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It’s perhaps not a well-known condition, but cytokine release syndrome (CRS) is a potentially severe and life-threatening adverse reaction to cancer immunotherapy that happens all too often. It is caused by high levels of immune system activation that is stimulated by immunotherapy.

CRS causes a range of symptoms that may include decreased or increased body temperature, nausea, headache, rash, rapid heartbeat, low blood pressure and difficulty breathing.

The main problem with CRS in cancer patients undergoing immunotherapy is that even if the cancer immunotherapy is fighting the cancer successfully, the condition and effects means that the treatment can no longer continue, and can in some cases be fatal.

Australian stem cell and regenerative medicine company, Cynata Therapeutics Limited (ASX: CYP) has tested its stem cells (mesenchymal stem cells) in mouse models with CRS, resulting in statistically significant improvements.

Cynata’s MSCs were able to ameliorate the effects of CRS, potentially enabling the immunotherapy to continue in affected patients.

Cynata said it intends to partner with companies developing cancer immunotherapies to evaluate the treatment approach in humans.

Dr Kilian Kelly, Cynata’s Vice President, Product Development, said, “Cancer immunotherapy is one of the most exciting fields in medicine today, offering a potentially curative treatment option to patients with an otherwise intractable and advanced disease.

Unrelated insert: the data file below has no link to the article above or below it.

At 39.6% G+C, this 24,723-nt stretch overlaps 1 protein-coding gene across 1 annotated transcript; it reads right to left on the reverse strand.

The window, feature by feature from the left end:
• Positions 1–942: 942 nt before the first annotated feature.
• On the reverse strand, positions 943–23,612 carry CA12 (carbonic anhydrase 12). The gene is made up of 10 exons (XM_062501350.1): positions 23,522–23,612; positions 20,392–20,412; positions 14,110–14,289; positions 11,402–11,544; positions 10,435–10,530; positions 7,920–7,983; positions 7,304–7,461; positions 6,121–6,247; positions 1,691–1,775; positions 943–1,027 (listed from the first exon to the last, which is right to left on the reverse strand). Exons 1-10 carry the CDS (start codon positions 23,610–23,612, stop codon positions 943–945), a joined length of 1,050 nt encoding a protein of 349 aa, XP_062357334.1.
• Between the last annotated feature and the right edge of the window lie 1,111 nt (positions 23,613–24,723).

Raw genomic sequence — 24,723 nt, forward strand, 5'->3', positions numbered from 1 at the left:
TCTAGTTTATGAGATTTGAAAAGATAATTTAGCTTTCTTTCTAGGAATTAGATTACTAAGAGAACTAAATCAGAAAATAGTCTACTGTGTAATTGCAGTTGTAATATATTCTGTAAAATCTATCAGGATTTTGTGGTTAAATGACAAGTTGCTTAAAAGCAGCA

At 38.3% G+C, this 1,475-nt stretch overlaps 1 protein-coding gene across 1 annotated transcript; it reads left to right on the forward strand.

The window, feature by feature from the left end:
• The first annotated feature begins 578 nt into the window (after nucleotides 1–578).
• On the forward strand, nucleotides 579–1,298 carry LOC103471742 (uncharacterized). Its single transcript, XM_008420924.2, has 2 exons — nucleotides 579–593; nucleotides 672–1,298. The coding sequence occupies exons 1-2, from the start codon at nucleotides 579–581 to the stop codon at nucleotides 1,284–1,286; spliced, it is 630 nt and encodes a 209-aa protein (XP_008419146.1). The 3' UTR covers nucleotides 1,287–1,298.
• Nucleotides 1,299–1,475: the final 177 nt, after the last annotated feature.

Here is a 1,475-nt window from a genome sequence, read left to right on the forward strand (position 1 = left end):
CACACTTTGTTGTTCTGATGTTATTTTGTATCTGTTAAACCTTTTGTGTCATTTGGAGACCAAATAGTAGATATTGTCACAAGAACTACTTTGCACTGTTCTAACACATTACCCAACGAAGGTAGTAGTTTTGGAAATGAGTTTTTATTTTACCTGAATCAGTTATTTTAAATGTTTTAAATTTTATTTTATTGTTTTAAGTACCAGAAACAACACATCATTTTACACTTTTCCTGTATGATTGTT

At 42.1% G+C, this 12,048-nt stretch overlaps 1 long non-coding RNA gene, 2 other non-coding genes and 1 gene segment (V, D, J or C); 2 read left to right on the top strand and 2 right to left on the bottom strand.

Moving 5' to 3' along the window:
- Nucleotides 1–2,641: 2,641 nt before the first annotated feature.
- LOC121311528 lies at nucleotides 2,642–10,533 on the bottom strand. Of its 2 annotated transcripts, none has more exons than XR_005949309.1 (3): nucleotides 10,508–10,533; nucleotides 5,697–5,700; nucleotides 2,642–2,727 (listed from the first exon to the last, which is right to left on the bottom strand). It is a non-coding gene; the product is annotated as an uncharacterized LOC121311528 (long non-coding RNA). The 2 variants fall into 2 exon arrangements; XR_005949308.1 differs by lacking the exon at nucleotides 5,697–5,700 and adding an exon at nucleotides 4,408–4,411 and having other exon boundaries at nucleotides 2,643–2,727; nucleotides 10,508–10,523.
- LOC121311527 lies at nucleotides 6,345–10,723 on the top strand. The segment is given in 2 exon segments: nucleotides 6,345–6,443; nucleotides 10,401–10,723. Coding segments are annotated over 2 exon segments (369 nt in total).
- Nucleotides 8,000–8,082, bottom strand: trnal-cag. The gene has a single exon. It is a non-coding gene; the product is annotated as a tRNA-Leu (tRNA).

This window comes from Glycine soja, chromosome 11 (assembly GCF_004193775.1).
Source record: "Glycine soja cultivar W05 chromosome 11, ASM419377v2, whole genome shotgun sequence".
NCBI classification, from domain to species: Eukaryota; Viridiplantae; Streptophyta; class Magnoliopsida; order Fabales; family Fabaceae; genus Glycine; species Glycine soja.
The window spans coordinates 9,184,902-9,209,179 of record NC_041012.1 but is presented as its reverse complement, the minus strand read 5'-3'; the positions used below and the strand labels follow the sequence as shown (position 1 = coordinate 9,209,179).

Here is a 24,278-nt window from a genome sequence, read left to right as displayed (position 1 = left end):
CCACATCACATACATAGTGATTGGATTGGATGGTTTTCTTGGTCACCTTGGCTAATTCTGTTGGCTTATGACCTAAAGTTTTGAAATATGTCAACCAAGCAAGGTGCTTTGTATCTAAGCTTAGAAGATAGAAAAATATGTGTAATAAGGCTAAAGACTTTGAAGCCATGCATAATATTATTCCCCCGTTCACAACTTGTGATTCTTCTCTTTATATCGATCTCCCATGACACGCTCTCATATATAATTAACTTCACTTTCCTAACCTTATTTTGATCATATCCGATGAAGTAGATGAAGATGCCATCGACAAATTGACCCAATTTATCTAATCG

“CRS is a common, unpredictable and potentially fatal complication that may limit treatment uptake. These results suggest that administering a single dose of Cymerus MSCs before, during or even shortly after cancer immunotherapy treatment may provide significant therapeutic benefit and a straightforward way of limiting adverse CRS reactions.”

The study was led by Associate Professor Lisa Minter, Ph.D., at the University of Massachusetts Amherst. The study assigned the mice randomly to a control group or a treatment group that received Cymerus MSCs.

Twenty-four hours after CRS induction, statistically significant improvements in body temperature and clinical scores were demonstrated in the treated animals relative to those in the control group.

Cancer immunotherapy is a hot topic in biotech, and Cynata’s stem cells could have the potential to improve the survival rates of cancer patients undergoing the therapy, in particular CAR-T therapy, also called chimeric antigen receptor T-cell therapy.

CAR-T has been shown to be highly effective in treating types of blood cancers and is peaking the interest of big pharma.

Gilead paid almost US$12 billion to acquire CAR-T developer Kite Pharma in May 2018, and Celgene acquired cancer immunotherapy developer Juno Therapeutics in a US$9 billion deal earlier in 2018.

 

This content is produced by Star Investing in commercial partnership with Cynata Therapeutics. This article does not constitute financial product advice. You should consider obtaining independent advice before making any financial decisions.